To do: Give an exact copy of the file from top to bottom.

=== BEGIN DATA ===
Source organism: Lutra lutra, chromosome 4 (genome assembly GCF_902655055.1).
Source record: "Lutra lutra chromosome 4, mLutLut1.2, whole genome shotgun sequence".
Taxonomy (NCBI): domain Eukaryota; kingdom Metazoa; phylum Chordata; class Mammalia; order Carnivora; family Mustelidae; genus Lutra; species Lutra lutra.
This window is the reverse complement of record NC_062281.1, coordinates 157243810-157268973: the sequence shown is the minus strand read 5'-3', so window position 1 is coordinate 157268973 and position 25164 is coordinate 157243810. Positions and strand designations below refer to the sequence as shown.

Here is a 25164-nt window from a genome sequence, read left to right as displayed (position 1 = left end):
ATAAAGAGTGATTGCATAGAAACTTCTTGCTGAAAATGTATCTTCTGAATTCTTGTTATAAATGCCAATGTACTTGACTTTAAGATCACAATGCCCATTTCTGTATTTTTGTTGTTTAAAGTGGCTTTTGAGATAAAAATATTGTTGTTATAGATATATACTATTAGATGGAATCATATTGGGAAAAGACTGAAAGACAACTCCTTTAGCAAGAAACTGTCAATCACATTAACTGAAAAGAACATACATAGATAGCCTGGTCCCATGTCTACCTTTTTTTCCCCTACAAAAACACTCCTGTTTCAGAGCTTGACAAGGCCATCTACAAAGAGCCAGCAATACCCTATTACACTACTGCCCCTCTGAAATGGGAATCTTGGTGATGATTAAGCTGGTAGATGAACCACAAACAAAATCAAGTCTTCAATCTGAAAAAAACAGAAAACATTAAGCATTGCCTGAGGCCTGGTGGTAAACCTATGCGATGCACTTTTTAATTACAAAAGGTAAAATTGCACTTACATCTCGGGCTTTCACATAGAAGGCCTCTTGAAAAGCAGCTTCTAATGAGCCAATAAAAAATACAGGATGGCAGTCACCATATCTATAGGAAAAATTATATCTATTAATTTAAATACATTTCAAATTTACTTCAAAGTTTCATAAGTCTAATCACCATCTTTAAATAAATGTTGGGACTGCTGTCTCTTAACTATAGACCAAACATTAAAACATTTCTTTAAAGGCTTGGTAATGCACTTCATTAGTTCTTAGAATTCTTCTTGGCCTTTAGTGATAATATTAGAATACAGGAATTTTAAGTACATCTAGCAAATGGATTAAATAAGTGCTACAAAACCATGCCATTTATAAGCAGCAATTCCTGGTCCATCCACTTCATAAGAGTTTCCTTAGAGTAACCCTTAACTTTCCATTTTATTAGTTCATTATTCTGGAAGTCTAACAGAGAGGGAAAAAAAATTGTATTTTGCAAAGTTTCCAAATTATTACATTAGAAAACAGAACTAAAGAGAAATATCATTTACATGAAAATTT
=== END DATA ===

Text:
Source organism: Lutra lutra, chromosome 4 (genome assembly GCF_902655055.1).
Source record: "Lutra lutra chromosome 4, mLutLut1.2, whole genome shotgun sequence".
Taxonomy (NCBI): domain Eukaryota; kingdom Metazoa; phylum Chordata; class Mammalia; order Carnivora; family Mustelidae; genus Lutra; species Lutra lutra.
This window is the reverse complement of record NC_062281.1, coordinates 157243810-157268973: the sequence shown is the minus strand read 5'-3', so window position 1 is coordinate 157268973 and position 25164 is coordinate 157243810. Positions and strand designations below refer to the sequence as shown.

Here is a 25164-nt window from a genome sequence, read left to right as displayed (position 1 = left end):
ATAAAGAGTGATTGCATAGAAACTTCTTGCTGAAAATGTATCTTCTGAATTCTTGTTATAAATGCCAATGTACTTGACTTTAAGATCACAATGCCCATTTCTGTATTTTTGTTGTTTAAAGTGGCTTTTGAGATAAAAATATTGTTGTTATAGATATATACTATTAGATGGAATCATATTGGGAAAAGACTGAAAGACAACTCCTTTAGCAAGAAACTGTCAATCACATTAACTGAAAAGAACATACATAGATAGCCTGGTCCCATGTCTACCTTTTTTTCCCCTACAAAAACACTCCTGTTTCAGAGCTTGACAAGGCCATCTACAAAGAGCCAGCAATACCCTATTACACTACTGCCCCTCTGAAATGGGAATCTTGGTGATGATTAAGCTGGTAGATGAACCACAAACAAAATCAAGTCTTCAATCTGAAAAAAACAGAAAACATTAAGCATTGCCTGAGGCCTGGTGGTAAACCTATGCGATGCACTTTTTAATTACAAAAGGTAAAATTGCACTTACATCTCGGGCTTTCACATAGAAGGCCTCTTGAAAAGCAGCTTCTAATGAGCCAATAAAAAATACAGGATGGCAGTCACCATATCTATAGGAAAAATTATATCTATTAATTTAAATACATTTCAAATTTACTTCAAAGTTTCATAAGTCTAATCACCATCTTTAAATAAATGTTGGGACTGCTGTCTCTTAACTATAGACCAAACATTAAAACATTTCTTTAAAGGCTTGGTAATGCACTTCATTAGTTCTTAGAATTCTTCTTGGCCTTTAGTGATAATATTAGAATACAGGAATTTTAAGTACATCTAGCAAATGGATTAAATAAGTGCTACAAAACCATGCCATTTATAAGCAGCAATTCCTGGTCCATCCACTTCATAAGAGTTTCCTTAGAGTAACCCTTAACTTTCCATTTTATTAGTTCATTATTCTGGAAGTCTAACAGAGAGGGAAAAAAAATTGTATTTTGCAAAGTTTCCAAATTATTACATTAGAAAACAGAACTAAAGAGAAATATCATTTACATGAAAATTT